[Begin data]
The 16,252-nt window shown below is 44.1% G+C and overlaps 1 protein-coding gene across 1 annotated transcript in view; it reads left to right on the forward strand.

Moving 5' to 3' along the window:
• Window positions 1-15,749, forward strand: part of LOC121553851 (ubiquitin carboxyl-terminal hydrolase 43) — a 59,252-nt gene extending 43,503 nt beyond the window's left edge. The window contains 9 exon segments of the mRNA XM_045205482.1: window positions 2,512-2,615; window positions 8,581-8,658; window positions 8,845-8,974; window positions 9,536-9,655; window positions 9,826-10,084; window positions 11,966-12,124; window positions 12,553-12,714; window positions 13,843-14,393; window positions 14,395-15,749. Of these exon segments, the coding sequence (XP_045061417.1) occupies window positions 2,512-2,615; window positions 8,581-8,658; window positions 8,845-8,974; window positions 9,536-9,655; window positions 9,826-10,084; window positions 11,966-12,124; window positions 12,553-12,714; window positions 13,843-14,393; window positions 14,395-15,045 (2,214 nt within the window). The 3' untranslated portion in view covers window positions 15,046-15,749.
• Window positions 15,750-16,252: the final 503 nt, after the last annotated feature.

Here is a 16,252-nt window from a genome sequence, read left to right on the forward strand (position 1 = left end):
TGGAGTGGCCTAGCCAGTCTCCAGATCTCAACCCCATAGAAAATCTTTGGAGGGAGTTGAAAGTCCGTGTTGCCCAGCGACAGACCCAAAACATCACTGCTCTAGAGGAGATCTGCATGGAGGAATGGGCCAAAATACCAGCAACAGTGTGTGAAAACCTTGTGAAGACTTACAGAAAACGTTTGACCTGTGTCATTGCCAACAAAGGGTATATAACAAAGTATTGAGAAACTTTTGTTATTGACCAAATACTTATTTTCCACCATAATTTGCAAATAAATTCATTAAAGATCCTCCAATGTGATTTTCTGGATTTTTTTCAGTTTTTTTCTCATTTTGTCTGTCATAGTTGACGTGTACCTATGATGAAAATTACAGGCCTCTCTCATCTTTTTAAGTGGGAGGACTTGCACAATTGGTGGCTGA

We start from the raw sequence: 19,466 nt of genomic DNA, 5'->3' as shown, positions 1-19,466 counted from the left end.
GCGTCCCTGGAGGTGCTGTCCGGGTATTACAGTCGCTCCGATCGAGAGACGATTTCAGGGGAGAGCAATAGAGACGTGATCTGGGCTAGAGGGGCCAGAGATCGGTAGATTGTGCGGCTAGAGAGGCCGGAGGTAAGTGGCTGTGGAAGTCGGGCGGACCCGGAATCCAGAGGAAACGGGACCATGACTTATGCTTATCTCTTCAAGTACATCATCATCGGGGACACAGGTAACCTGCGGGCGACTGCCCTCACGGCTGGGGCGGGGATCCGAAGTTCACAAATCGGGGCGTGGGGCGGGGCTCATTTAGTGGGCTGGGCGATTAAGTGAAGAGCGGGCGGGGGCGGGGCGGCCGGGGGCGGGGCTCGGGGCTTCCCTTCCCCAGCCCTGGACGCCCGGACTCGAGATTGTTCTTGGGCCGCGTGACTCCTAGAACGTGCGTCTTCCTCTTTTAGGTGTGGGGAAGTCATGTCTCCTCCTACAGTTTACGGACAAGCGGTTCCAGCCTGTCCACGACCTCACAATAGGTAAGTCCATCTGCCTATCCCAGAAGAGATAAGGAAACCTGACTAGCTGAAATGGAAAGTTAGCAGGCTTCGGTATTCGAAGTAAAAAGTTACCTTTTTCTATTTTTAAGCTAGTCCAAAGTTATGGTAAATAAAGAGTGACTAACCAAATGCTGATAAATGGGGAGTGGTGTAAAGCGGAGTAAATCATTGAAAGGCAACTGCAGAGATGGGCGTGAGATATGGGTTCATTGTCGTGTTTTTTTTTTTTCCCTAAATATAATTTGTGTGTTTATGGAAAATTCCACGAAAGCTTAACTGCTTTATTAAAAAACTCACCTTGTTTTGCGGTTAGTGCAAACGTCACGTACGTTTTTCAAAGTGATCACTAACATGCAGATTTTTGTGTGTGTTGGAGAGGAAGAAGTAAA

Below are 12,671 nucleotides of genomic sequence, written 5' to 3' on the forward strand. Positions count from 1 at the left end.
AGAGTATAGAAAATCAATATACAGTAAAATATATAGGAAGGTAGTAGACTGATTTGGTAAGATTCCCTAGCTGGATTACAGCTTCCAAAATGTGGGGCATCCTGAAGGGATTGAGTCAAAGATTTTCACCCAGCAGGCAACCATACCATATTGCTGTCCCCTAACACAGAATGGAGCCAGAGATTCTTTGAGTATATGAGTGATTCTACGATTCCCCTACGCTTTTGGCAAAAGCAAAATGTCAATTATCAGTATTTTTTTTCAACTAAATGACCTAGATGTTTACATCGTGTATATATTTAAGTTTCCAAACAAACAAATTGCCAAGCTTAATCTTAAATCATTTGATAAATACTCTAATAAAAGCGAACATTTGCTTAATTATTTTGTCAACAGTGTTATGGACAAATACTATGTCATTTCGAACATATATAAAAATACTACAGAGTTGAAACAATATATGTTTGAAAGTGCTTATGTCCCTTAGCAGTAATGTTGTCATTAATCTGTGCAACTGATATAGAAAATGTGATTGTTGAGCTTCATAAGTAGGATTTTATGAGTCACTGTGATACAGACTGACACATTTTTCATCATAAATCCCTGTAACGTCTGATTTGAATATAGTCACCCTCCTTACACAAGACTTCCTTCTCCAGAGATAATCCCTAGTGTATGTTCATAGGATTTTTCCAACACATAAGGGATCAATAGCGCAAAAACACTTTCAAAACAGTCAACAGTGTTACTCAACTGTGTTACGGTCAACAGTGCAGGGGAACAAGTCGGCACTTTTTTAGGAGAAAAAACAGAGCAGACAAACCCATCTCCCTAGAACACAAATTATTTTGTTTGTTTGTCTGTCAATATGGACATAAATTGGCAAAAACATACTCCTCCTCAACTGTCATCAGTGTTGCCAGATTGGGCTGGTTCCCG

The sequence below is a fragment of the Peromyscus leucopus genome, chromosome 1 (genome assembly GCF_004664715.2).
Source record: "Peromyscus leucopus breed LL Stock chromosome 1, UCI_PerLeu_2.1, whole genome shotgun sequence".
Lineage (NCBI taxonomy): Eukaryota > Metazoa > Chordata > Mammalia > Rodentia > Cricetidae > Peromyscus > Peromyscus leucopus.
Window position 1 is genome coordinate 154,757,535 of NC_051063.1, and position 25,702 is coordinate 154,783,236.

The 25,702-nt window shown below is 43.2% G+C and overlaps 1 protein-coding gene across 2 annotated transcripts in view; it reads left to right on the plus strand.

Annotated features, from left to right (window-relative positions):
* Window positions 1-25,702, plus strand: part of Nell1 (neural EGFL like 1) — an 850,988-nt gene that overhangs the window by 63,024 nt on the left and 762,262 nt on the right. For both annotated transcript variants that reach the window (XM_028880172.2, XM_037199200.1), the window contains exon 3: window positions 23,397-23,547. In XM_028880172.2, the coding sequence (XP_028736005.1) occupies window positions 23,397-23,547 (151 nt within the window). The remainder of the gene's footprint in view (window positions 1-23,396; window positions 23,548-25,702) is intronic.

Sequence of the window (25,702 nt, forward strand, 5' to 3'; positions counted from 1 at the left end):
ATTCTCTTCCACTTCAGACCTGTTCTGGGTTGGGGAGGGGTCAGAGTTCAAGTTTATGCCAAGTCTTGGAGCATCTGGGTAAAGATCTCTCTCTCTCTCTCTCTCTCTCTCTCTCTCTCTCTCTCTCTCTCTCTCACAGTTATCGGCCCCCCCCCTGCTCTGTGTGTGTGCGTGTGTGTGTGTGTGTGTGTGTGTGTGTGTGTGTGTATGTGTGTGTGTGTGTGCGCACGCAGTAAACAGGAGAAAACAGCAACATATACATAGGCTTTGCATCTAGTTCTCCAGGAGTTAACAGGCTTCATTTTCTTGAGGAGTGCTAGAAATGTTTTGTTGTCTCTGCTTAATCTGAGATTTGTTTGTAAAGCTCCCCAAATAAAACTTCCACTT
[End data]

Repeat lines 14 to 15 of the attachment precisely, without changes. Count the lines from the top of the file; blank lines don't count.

Window position 1 is genome coordinate 154,757,535 of NC_051063.1, and position 25,702 is coordinate 154,783,236.

The 25,702-nt window shown below is 43.2% G+C and overlaps 1 protein-coding gene across 2 annotated transcripts in view; it reads left to right on the plus strand.